“The tool enables a specialist to view the results of tests as sets of analytes for a specified timespan, and obtain the necessary information for decision making very quickly,” said Agma Traina, a professor at ICMC-USP and coordinator of the project.

The data available from the repository has also been used to create a sophisticated natural language query system that can establish correlations between test results and patients. “Another important aspect of this type of research is that people who aren’t specialists in computation can analyze the data using Brazilian Portuguese rather than computer programming languages,” said Marco Antonio Casanova, a professor at the Pontifical Catholic University of Rio de Janeiro (PUC-Rio). “Because the platform is open-access, we were able to test and validate it with a large volume of real data.”

Augmented inflammatory response

Another study in the health area using data posted to the repository by researchers at various institutions in Brazil and abroad showed why men and older people are more likely to develop severe COVID-19. The researchers analyzed the clinical exams of over 178,000 patients tested for COVID-19 available from the repository and found that the disease induced similar alterations in laboratory parameters for men and women. Older male patients, however, had significantly more abnormal results than older female patients, including augmented levels of inflammatory markers.

The study was supported by FAPESP and published in the International Journal of Infectious Diseases.

“We found that the levels of inflammatory markers in severe COVID-19 patients were extremely high and varied according to sex and age,” said Helder Nakaya, Vice Director of the University of São Paulo’s School of Pharmaceutical Sciences (FCF-USP) and principal investigator for the study.

Shortly after the first upload of data to the repository, the researchers used bioinformatics techniques to analyze the laboratory parameters of more than 33,000 patients with a confirmed COVID-19 diagnosis provided by Fleury Group, a private laboratory chain, and two leading private hospitals in the city of São Paulo, Syrian-Lebanese Hospital and Albert Einstein Jewish Hospital (HIAE). Most of the patients had positive RT-PCR test results. This test is considered the gold standard in detection of the disease.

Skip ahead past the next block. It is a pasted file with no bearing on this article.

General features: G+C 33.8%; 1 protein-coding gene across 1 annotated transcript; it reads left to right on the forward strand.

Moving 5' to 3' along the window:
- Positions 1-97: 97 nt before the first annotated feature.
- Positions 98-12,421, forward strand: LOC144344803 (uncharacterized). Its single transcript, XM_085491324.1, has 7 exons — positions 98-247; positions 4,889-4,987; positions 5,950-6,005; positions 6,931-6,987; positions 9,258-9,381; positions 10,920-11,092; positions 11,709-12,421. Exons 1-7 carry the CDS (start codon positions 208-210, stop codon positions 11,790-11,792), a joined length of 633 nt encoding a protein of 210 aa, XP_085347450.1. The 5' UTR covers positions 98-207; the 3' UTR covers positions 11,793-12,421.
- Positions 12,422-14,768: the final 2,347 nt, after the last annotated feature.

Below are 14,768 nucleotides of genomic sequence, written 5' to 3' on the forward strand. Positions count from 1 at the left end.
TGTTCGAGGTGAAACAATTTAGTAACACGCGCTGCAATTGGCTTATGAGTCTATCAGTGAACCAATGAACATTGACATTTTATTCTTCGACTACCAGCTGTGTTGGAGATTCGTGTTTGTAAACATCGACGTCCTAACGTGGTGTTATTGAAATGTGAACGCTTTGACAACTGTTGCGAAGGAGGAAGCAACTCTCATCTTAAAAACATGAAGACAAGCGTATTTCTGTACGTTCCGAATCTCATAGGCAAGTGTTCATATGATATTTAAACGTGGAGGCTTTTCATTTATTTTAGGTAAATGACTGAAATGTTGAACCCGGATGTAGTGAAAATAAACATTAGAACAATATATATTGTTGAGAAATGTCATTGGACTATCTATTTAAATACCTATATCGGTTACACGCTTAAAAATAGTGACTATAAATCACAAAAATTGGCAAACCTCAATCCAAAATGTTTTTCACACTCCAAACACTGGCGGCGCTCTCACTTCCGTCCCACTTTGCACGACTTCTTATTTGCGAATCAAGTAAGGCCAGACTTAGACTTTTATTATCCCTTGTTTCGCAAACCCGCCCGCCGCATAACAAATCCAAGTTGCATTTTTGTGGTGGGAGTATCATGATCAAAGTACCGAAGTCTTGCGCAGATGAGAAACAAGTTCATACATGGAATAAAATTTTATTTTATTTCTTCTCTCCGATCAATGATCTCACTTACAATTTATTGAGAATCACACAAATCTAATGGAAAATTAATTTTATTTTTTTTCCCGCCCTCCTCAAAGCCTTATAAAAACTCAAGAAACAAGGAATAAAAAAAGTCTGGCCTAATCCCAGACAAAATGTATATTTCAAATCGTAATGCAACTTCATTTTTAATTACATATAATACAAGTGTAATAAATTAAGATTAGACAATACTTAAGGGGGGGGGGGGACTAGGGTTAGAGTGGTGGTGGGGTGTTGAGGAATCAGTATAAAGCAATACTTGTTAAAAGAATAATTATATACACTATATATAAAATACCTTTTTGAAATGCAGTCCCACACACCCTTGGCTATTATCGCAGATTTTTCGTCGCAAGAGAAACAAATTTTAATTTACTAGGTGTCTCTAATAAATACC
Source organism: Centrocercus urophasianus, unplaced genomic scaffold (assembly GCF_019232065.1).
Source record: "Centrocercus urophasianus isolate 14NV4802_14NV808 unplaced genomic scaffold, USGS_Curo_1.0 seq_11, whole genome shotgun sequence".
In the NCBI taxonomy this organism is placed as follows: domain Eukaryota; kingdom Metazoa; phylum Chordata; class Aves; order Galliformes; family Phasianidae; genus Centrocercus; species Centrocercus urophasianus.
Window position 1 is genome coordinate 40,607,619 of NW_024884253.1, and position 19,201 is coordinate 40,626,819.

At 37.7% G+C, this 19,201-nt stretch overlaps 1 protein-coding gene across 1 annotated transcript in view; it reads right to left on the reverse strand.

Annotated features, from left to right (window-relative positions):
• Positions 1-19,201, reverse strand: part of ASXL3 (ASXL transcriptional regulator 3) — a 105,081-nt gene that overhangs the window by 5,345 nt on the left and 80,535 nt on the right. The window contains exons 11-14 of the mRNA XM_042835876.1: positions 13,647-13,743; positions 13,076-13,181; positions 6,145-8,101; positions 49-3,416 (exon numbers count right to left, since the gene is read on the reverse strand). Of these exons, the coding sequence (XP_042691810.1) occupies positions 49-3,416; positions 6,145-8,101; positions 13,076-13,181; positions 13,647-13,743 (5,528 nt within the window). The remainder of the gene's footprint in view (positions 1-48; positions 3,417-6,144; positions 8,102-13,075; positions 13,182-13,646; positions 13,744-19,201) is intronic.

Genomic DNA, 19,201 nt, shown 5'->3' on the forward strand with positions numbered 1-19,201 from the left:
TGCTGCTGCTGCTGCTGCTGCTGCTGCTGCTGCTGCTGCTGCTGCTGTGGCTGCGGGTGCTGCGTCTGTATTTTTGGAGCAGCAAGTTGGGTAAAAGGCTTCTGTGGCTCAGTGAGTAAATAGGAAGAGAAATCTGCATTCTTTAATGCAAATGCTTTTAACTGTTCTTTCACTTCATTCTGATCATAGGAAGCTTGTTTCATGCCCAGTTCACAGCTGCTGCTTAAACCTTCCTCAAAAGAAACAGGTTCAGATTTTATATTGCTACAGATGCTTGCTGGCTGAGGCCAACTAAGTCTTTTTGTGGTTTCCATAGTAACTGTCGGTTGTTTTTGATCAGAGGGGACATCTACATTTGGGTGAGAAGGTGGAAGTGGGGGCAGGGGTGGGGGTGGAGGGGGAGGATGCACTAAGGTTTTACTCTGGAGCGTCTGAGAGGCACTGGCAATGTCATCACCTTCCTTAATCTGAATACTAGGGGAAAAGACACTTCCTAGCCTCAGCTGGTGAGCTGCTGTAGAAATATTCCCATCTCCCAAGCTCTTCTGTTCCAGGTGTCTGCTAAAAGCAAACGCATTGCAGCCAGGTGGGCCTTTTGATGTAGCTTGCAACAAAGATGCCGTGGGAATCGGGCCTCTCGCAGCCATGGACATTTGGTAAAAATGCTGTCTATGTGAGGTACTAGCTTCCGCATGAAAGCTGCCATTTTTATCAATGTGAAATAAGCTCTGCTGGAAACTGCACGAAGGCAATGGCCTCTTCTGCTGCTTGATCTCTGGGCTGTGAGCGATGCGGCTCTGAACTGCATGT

The results of the analysis showed elevated levels of C-reactive protein and ferritin in older male COVID-19 patients. These substances are produced by the liver and increase in the blood because of infection or inflammation. The results also showed abnormal levels of liver function enzymes in several age groups except young women.

“The findings can serve as guidelines for more research on the pathogenesis of COVID-19 and contribute to the development of predictive models of infection by SARS-CoV-2 and progression to a severe form of the disease,” Nakaya said (more at: agencia.fapesp.br/34191). 

The researchers are now developing machine learning methods to analyze a new upload of lab test results for COVID-19 patients to the repository, including data supplied by Hospital das Clínicas, the hospital complex run by the University of São Paulo’s Medical School (HC-FM-USP), and Beneficência Portuguesa de São Paulo (BP), one of the largest private hospitals in Latin America.

The aims of the study include identifying outcomes and interactions among several laboratory parameters. “We also mean to analyze in more detail what happens to laboratory parameters for patients diagnosed with COVID-19 and other infections, such as dengue,” Nakaya said.

The webinar was chaired by Roberto Marcondes César, a professor at USP and a member of the steering committee for FAPESP’s Research, Innovation and Dissemination Centers (RIDCs), with João Eduardo Ferreira, USP’s Director of Information Technology, moderating the questions. César and Ferreira are both members of the repository’s technical development committee.

Other participants in the event included representatives of the institutions that are participating in the repository: Luiz Fernando Lima Reis, Syrian-Lebanese Hospital’s Director of Teaching and Research; Luiz Vicente Rizzo, Executive Director of Albert Einstein Jewish Institute for Education and Research (IIEP); Edgar Rizzati, Fleury Group’s Medical and Technical Executive Director; and Geraldo Busatto, a professor at HC-FM-USP.

A recording of the event can be watched at: www.youtube.com/watch?v=qHlKOMAtM1Q.